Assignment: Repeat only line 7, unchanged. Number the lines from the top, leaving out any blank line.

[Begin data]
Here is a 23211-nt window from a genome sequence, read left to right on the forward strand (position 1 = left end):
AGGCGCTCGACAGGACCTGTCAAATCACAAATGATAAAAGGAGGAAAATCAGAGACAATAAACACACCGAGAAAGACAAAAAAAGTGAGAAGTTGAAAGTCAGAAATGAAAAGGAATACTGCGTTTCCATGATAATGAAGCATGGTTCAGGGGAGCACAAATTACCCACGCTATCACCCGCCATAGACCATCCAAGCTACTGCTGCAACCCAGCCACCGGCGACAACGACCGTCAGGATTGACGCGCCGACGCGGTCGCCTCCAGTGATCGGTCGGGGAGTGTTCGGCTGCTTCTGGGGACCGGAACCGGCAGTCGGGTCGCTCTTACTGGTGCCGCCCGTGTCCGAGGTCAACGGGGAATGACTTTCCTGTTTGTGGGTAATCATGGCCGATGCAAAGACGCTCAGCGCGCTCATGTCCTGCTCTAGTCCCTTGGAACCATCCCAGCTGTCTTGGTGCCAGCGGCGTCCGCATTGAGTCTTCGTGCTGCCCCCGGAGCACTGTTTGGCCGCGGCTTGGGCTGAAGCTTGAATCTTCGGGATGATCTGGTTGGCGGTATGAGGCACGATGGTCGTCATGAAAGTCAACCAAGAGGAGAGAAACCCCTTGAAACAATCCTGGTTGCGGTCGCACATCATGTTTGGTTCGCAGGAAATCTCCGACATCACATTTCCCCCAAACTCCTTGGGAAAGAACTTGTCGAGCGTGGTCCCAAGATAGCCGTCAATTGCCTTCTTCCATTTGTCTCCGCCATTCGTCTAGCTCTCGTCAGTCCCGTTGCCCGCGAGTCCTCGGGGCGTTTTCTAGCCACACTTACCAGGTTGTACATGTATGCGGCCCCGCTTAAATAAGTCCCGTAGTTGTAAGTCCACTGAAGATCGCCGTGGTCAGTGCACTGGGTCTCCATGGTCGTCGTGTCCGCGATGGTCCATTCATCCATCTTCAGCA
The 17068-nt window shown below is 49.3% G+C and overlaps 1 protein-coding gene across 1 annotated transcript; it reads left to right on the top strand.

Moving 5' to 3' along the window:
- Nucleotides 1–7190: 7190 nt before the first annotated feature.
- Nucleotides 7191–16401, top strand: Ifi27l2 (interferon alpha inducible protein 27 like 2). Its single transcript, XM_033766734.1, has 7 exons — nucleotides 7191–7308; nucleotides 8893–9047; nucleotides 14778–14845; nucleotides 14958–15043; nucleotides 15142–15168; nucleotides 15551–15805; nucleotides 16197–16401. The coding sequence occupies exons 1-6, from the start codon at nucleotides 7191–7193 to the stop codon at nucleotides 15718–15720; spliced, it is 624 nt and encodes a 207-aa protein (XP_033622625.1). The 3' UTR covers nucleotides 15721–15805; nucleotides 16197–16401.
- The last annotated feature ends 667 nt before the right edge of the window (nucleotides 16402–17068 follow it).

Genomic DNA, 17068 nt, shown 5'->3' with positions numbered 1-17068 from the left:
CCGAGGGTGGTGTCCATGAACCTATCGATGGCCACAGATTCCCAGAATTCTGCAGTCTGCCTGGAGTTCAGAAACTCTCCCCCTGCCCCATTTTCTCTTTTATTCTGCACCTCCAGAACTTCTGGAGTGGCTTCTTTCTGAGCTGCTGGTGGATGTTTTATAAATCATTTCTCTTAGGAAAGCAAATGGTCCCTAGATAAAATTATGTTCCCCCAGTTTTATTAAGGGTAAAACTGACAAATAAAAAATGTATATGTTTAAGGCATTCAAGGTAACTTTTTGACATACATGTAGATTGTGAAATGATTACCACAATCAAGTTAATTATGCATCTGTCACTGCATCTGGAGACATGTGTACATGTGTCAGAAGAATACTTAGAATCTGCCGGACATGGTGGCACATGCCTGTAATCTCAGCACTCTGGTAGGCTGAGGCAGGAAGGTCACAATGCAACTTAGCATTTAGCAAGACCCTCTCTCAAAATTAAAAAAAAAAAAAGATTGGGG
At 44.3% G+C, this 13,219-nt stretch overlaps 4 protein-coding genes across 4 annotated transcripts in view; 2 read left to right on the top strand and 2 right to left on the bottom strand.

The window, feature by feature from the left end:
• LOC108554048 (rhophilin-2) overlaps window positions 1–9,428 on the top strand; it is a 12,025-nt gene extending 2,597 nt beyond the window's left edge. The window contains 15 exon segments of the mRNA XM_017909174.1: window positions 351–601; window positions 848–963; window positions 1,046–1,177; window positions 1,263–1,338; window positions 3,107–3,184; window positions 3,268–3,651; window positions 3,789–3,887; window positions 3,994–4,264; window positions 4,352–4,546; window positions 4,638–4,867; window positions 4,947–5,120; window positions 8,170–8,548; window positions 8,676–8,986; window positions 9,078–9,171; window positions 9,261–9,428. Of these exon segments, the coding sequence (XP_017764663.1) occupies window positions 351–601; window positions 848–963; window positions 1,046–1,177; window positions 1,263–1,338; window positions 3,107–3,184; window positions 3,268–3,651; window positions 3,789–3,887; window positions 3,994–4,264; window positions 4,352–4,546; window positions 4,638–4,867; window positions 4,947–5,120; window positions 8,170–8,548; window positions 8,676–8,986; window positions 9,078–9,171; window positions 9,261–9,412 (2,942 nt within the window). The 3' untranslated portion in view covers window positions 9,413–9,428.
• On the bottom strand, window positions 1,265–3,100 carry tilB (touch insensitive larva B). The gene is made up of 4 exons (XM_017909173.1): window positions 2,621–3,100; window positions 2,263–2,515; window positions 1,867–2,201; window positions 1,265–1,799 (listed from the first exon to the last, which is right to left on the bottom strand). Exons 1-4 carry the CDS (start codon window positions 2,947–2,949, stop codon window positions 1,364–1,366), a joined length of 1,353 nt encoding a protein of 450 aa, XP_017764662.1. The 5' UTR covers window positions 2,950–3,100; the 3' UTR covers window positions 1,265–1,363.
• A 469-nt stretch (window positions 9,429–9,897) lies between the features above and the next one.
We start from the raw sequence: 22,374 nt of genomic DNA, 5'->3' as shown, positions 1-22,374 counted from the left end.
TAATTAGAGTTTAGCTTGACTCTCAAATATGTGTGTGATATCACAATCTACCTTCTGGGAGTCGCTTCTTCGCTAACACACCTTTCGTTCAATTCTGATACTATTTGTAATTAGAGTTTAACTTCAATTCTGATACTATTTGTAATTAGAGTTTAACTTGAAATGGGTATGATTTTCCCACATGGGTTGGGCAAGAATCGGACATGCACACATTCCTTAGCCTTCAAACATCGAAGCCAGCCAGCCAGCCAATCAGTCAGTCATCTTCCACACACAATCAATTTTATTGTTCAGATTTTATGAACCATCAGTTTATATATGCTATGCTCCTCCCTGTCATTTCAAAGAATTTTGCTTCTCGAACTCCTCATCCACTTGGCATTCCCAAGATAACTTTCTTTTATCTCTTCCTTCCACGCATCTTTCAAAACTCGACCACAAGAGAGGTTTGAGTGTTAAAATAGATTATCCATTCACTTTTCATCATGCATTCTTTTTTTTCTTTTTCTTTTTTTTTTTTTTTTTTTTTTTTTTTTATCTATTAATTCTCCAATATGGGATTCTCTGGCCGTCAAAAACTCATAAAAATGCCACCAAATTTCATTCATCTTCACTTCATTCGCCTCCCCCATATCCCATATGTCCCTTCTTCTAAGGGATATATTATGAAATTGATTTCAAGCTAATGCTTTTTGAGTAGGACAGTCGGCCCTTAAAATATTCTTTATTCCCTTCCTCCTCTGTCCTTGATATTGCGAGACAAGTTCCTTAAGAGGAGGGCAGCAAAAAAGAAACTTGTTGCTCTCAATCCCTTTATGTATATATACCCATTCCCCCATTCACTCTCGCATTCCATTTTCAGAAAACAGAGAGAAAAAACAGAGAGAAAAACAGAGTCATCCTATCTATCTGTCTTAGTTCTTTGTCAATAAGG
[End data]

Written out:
- The last annotated feature ends 667 nt before the right edge of the window (nucleotides 16402–17068 follow it).